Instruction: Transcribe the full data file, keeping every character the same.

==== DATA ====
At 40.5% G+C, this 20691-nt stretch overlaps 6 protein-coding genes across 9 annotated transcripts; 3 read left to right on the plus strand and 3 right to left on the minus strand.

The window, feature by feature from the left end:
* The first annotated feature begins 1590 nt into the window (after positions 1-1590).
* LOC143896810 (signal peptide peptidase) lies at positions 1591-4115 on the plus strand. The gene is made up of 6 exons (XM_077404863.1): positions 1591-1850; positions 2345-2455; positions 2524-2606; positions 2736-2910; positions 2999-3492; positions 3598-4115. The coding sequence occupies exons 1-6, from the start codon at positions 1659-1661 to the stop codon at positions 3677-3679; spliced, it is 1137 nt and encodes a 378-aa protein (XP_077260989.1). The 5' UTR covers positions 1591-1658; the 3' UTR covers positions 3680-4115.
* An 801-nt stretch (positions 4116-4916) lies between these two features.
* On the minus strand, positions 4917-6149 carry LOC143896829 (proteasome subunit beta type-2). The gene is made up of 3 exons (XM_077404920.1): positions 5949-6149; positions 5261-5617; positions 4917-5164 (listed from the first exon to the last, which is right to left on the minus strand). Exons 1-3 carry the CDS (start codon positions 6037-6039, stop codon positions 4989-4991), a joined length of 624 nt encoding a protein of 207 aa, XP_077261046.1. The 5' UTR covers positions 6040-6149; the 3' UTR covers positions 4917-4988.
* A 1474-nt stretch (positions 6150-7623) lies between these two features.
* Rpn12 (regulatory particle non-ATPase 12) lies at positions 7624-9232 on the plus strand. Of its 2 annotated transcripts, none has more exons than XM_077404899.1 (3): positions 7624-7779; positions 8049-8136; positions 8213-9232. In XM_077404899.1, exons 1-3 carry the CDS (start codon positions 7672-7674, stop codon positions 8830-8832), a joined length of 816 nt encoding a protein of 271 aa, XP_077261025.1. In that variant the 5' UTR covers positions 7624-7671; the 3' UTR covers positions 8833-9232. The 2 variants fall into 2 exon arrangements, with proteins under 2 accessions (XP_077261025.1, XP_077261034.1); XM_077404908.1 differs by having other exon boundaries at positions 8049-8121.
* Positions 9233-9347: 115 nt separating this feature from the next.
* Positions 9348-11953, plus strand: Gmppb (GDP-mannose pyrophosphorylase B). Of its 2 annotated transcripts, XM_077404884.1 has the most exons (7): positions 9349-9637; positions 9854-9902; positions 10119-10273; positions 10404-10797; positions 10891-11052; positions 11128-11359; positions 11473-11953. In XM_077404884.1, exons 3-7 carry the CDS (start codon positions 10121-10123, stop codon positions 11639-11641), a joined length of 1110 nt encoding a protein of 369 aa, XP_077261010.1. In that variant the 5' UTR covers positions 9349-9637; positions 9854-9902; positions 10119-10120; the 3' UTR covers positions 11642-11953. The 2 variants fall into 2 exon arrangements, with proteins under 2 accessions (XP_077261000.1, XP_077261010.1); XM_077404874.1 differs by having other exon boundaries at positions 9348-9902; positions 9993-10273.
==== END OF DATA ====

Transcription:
At 40.5% G+C, this 20691-nt stretch overlaps 6 protein-coding genes across 9 annotated transcripts; 3 read left to right on the plus strand and 3 right to left on the minus strand.

The window, feature by feature from the left end:
* The first annotated feature begins 1590 nt into the window (after positions 1-1590).
* LOC143896810 (signal peptide peptidase) lies at positions 1591-4115 on the plus strand. The gene is made up of 6 exons (XM_077404863.1): positions 1591-1850; positions 2345-2455; positions 2524-2606; positions 2736-2910; positions 2999-3492; positions 3598-4115. The coding sequence occupies exons 1-6, from the start codon at positions 1659-1661 to the stop codon at positions 3677-3679; spliced, it is 1137 nt and encodes a 378-aa protein (XP_077260989.1). The 5' UTR covers positions 1591-1658; the 3' UTR covers positions 3680-4115.
* An 801-nt stretch (positions 4116-4916) lies between these two features.
* On the minus strand, positions 4917-6149 carry LOC143896829 (proteasome subunit beta type-2). The gene is made up of 3 exons (XM_077404920.1): positions 5949-6149; positions 5261-5617; positions 4917-5164 (listed from the first exon to the last, which is right to left on the minus strand). Exons 1-3 carry the CDS (start codon positions 6037-6039, stop codon positions 4989-4991), a joined length of 624 nt encoding a protein of 207 aa, XP_077261046.1. The 5' UTR covers positions 6040-6149; the 3' UTR covers positions 4917-4988.
* A 1474-nt stretch (positions 6150-7623) lies between these two features.
* Rpn12 (regulatory particle non-ATPase 12) lies at positions 7624-9232 on the plus strand. Of its 2 annotated transcripts, none has more exons than XM_077404899.1 (3): positions 7624-7779; positions 8049-8136; positions 8213-9232. In XM_077404899.1, exons 1-3 carry the CDS (start codon positions 7672-7674, stop codon positions 8830-8832), a joined length of 816 nt encoding a protein of 271 aa, XP_077261025.1. In that variant the 5' UTR covers positions 7624-7671; the 3' UTR covers positions 8833-9232. The 2 variants fall into 2 exon arrangements, with proteins under 2 accessions (XP_077261025.1, XP_077261034.1); XM_077404908.1 differs by having other exon boundaries at positions 8049-8121.
* Positions 9233-9347: 115 nt separating this feature from the next.
* Positions 9348-11953, plus strand: Gmppb (GDP-mannose pyrophosphorylase B). Of its 2 annotated transcripts, XM_077404884.1 has the most exons (7): positions 9349-9637; positions 9854-9902; positions 10119-10273; positions 10404-10797; positions 10891-11052; positions 11128-11359; positions 11473-11953. In XM_077404884.1, exons 3-7 carry the CDS (start codon positions 10121-10123, stop codon positions 11639-11641), a joined length of 1110 nt encoding a protein of 369 aa, XP_077261010.1. In that variant the 5' UTR covers positions 9349-9637; positions 9854-9902; positions 10119-10120; the 3' UTR covers positions 11642-11953. The 2 variants fall into 2 exon arrangements, with proteins under 2 accessions (XP_077261000.1, XP_077261010.1); XM_077404874.1 differs by having other exon boundaries at positions 9348-9902; positions 9993-10273.